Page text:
Amid tensions mounting with China along the LAC, and a controversy over Nepal's new political map, now Prime Minister KP Oli has blamed India for the spread of the novel Coronavirus in his country. This comes immediately after he defended Nepal's new political map that includes part of India as its territory. He claimed that the virus from India is more 'lethal' than that from China; and this even though just days earlier, 123 countries had overwhelmed China's clout and forced WHO to agree to a comprehensive evaluation to the origins of the COVID-19 virus.
In a speech in parliament, Oli said: "Those who are coming from India through illegal channels are spreading the virus in the country and some local representatives and party leaders are responsible for bringing in people from India without proper testing. It has become very difficult to contain COVID-19 due to the flow of people from outside. Indian virus looks more lethal than Chinese and Italian now. More are getting infected," said the Nepal PM.
Even as Nepal's foreign minister Pradeep Kumar Gyawali said that efforts were on to resolve the border issue with India through diplomatic initiatives, the country issued an official map showing Lipulekh, Kalapani and Limpiyadhura under its territory. Oli reiterated that Nepal will claim Limpiyadhura, Lipulekh, and Kalapanias through 'diplomatic efforts'. Earlier, the country's president Bidhya Bhandarialso said that these parts belong to Nepal and appropriate diplomatic measures will be adopted to resolve the existing issues with India.
Nepalese media quoted an official at the Ministry of Land Reform and Management as saying: "The new map was drawn on the basis of the Sugauli Treaty of 1816 signed between Nepal and then the British India government and other relevant documents, which suggests Limpiyadhura, from where the Kali river originated, is Nepal’s border with India."
As the new political map created commotion in New Delhi amid mounting tensions with China along the LAC, the Ministry of External Affairs slammed this "unilateral act". Maintaining that this move was not based on historical facts and evidence, MEA official spokesperson Anurag Srivastava observed that this was contrary to the understanding between the two countries to resolve boundary disputes through dialogue. He made it clear that India shall not accept such an "artificial enlargement" of territory. Thereafter, he urged the Nepal government to respect India's consistent position on this matter. Srivastava expressed hope that the Nepalese leadership would create a positive dialogue to resolve boundary issues.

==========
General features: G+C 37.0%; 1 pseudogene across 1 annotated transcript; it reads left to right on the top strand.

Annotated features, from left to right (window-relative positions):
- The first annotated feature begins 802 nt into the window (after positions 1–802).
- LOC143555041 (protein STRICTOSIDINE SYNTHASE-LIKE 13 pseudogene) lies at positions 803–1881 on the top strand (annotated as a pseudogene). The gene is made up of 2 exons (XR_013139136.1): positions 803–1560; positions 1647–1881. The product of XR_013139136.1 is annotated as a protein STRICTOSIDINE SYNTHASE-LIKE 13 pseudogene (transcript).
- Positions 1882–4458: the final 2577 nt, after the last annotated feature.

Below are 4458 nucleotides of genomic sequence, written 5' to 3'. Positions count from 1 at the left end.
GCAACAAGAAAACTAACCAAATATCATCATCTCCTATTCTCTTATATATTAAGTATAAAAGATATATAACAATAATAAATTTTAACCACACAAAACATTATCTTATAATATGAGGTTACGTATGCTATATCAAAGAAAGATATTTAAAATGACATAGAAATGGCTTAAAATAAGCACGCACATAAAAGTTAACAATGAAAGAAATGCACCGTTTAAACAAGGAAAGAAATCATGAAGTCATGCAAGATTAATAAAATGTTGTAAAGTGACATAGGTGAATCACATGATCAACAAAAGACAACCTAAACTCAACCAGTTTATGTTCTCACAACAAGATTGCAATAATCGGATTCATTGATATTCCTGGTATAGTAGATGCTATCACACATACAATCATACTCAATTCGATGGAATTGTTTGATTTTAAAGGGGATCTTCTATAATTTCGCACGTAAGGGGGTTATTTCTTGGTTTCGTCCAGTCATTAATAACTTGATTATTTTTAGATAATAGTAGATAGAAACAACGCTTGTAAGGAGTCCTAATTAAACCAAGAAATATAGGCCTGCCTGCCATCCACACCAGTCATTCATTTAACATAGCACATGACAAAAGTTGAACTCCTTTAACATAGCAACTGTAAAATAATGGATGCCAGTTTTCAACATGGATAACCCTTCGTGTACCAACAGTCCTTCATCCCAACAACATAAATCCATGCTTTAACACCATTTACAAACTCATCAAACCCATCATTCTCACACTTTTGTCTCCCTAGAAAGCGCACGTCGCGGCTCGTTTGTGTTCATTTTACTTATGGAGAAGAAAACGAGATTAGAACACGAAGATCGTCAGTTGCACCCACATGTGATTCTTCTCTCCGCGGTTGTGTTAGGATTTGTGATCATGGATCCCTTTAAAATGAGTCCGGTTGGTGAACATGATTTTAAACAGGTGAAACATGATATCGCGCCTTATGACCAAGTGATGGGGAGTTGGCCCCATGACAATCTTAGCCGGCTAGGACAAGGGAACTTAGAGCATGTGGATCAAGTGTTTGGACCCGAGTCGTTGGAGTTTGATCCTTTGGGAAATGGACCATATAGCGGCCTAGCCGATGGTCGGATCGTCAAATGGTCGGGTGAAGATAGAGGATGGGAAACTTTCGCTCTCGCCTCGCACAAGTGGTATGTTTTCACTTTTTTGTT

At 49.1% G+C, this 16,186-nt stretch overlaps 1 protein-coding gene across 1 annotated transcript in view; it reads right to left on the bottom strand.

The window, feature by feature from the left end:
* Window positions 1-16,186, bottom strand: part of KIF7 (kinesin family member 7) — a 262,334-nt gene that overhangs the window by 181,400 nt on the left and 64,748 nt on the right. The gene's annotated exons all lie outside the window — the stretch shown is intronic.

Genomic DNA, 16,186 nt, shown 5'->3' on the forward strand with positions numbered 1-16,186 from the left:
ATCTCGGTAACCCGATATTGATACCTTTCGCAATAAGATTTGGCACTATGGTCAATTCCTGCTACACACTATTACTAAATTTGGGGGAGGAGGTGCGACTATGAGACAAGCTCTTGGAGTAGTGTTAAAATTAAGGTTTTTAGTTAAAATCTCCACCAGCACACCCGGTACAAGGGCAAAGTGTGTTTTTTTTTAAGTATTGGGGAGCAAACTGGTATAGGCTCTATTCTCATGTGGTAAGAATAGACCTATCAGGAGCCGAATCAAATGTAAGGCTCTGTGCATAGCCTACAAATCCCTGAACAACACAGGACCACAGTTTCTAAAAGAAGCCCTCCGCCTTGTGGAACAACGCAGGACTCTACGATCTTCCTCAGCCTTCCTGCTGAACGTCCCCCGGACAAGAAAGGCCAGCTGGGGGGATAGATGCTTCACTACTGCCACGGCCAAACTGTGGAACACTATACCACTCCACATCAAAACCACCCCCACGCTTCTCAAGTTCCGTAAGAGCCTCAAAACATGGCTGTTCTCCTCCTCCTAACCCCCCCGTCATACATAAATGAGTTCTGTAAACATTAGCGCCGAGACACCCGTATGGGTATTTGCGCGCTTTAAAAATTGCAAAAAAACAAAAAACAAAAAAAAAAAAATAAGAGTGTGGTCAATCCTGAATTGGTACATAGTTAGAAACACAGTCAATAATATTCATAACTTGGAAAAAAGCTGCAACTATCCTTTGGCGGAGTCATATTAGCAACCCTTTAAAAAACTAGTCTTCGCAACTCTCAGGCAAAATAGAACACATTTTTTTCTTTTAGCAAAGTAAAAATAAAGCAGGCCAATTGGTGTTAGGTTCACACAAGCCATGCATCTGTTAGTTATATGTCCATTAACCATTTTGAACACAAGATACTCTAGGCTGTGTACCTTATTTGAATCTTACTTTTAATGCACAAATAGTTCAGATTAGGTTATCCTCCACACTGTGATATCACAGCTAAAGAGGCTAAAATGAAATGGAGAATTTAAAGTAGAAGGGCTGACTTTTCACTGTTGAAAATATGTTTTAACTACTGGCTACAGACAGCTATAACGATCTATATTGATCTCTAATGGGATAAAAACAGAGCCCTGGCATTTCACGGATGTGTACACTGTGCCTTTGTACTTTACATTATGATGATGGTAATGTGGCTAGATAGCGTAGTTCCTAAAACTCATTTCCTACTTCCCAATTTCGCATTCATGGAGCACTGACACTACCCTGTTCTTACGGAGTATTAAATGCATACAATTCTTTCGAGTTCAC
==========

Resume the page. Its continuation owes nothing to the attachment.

India and Nepal are at loggerheads after India issued a new political map incorporating Kalapani and Lipulekh on its side of the border in October last year. The tension further escalated after India inaugurated a road link connecting Kailash Mansarovar, the holy pilgrimage site situated at Tibet, China, that passes through the territory that Nepal claims. The 80-km new road inaugurated by Defence Minister Rajnath Singh earlier this month is expected to help pilgrims visiting Kailash-Mansarovar in Tibet in China as it is around 90 kms from the Lipulekh pass. India's Ministry of External Affairs (MEA) had said the road going through Uttarakhand's Pithoragarh district "lies completely within the territory of India".
After the new road was inaugurated on May 8 connecting the Lipulekh pass in Uttarakhand with Kailash Mansarovar route in China, Nepal had protested and said it is also considering putting up a security post in the area. Nepal's foreign minister also summoned the Indian Ambassador Vinay Mohan Kwatra and handed over a diplomatic note to him to protest against the construction of the key road.